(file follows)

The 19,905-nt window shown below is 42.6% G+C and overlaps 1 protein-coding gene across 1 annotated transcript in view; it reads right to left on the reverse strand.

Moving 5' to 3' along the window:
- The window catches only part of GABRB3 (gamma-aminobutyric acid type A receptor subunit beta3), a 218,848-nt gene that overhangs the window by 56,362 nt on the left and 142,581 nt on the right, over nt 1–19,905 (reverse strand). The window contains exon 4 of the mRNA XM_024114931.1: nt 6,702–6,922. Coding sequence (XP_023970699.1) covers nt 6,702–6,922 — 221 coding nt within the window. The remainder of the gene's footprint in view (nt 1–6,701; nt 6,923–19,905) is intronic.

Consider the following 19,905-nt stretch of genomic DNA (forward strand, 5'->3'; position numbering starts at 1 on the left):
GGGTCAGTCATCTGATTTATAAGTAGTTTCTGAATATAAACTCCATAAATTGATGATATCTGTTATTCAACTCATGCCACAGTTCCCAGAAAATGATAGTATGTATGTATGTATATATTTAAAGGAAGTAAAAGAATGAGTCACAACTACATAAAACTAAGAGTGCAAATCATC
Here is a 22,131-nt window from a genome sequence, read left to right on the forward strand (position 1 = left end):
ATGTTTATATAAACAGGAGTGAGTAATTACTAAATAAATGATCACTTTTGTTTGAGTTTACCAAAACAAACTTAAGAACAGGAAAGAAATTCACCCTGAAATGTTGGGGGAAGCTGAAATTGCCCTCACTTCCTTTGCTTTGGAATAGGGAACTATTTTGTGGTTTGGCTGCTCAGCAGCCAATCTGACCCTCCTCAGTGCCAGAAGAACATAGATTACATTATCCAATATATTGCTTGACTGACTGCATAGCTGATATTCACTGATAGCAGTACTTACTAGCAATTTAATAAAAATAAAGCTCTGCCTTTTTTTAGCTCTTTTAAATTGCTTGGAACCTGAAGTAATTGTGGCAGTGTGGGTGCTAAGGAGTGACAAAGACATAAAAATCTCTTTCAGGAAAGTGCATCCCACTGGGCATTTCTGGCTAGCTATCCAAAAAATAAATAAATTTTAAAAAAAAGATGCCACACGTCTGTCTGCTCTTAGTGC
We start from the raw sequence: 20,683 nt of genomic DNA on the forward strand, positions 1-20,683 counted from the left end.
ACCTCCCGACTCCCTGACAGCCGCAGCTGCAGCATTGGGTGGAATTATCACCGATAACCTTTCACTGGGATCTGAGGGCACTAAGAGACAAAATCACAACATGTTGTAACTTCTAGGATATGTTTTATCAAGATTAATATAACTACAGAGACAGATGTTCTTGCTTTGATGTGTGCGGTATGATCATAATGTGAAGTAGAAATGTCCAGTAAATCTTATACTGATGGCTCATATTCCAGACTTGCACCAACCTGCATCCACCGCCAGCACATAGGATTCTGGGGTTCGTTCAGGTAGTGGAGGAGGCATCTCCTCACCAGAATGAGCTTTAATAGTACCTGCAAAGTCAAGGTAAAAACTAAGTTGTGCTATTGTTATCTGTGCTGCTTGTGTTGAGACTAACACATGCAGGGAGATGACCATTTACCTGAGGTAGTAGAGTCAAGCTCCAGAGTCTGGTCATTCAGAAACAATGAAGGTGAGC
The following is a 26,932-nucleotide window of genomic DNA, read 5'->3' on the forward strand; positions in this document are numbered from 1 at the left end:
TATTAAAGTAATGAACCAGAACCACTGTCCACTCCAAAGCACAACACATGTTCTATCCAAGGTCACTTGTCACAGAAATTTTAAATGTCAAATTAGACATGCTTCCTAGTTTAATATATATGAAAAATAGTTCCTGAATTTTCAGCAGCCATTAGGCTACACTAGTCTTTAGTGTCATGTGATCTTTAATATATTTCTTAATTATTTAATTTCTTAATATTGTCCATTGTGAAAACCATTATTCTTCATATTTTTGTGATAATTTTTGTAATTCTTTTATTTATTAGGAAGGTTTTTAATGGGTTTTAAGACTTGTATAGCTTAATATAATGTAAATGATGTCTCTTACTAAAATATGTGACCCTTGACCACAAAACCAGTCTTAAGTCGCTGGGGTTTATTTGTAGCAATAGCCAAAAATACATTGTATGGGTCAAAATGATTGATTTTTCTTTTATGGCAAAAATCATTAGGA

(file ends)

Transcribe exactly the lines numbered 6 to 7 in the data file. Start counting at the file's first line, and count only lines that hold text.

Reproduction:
Here is a 22,131-nt window from a genome sequence, read left to right on the forward strand (position 1 = left end):
ATGTTTATATAAACAGGAGTGAGTAATTACTAAATAAATGATCACTTTTGTTTGAGTTTACCAAAACAAACTTAAGAACAGGAAAGAAATTCACCCTGAAATGTTGGGGGAAGCTGAAATTGCCCTCACTTCCTTTGCTTTGGAATAGGGAACTATTTTGTGGTTTGGCTGCTCAGCAGCCAATCTGACCCTCCTCAGTGCCAGAAGAACATAGATTACATTATCCAATATATTGCTTGACTGACTGCATAGCTGATATTCACTGATAGCAGTACTTACTAGCAATTTAATAAAAATAAAGCTCTGCCTTTTTTTAGCTCTTTTAAATTGCTTGGAACCTGAAGTAATTGTGGCAGTGTGGGTGCTAAGGAGTGACAAAGACATAAAAATCTCTTTCAGGAAAGTGCATCCCACTGGGCATTTCTGGCTAGCTATCCAAAAAATAAATAAATTTTAAAAAAAAGATGCCACACGTCTGTCTGCTCTTAGTGC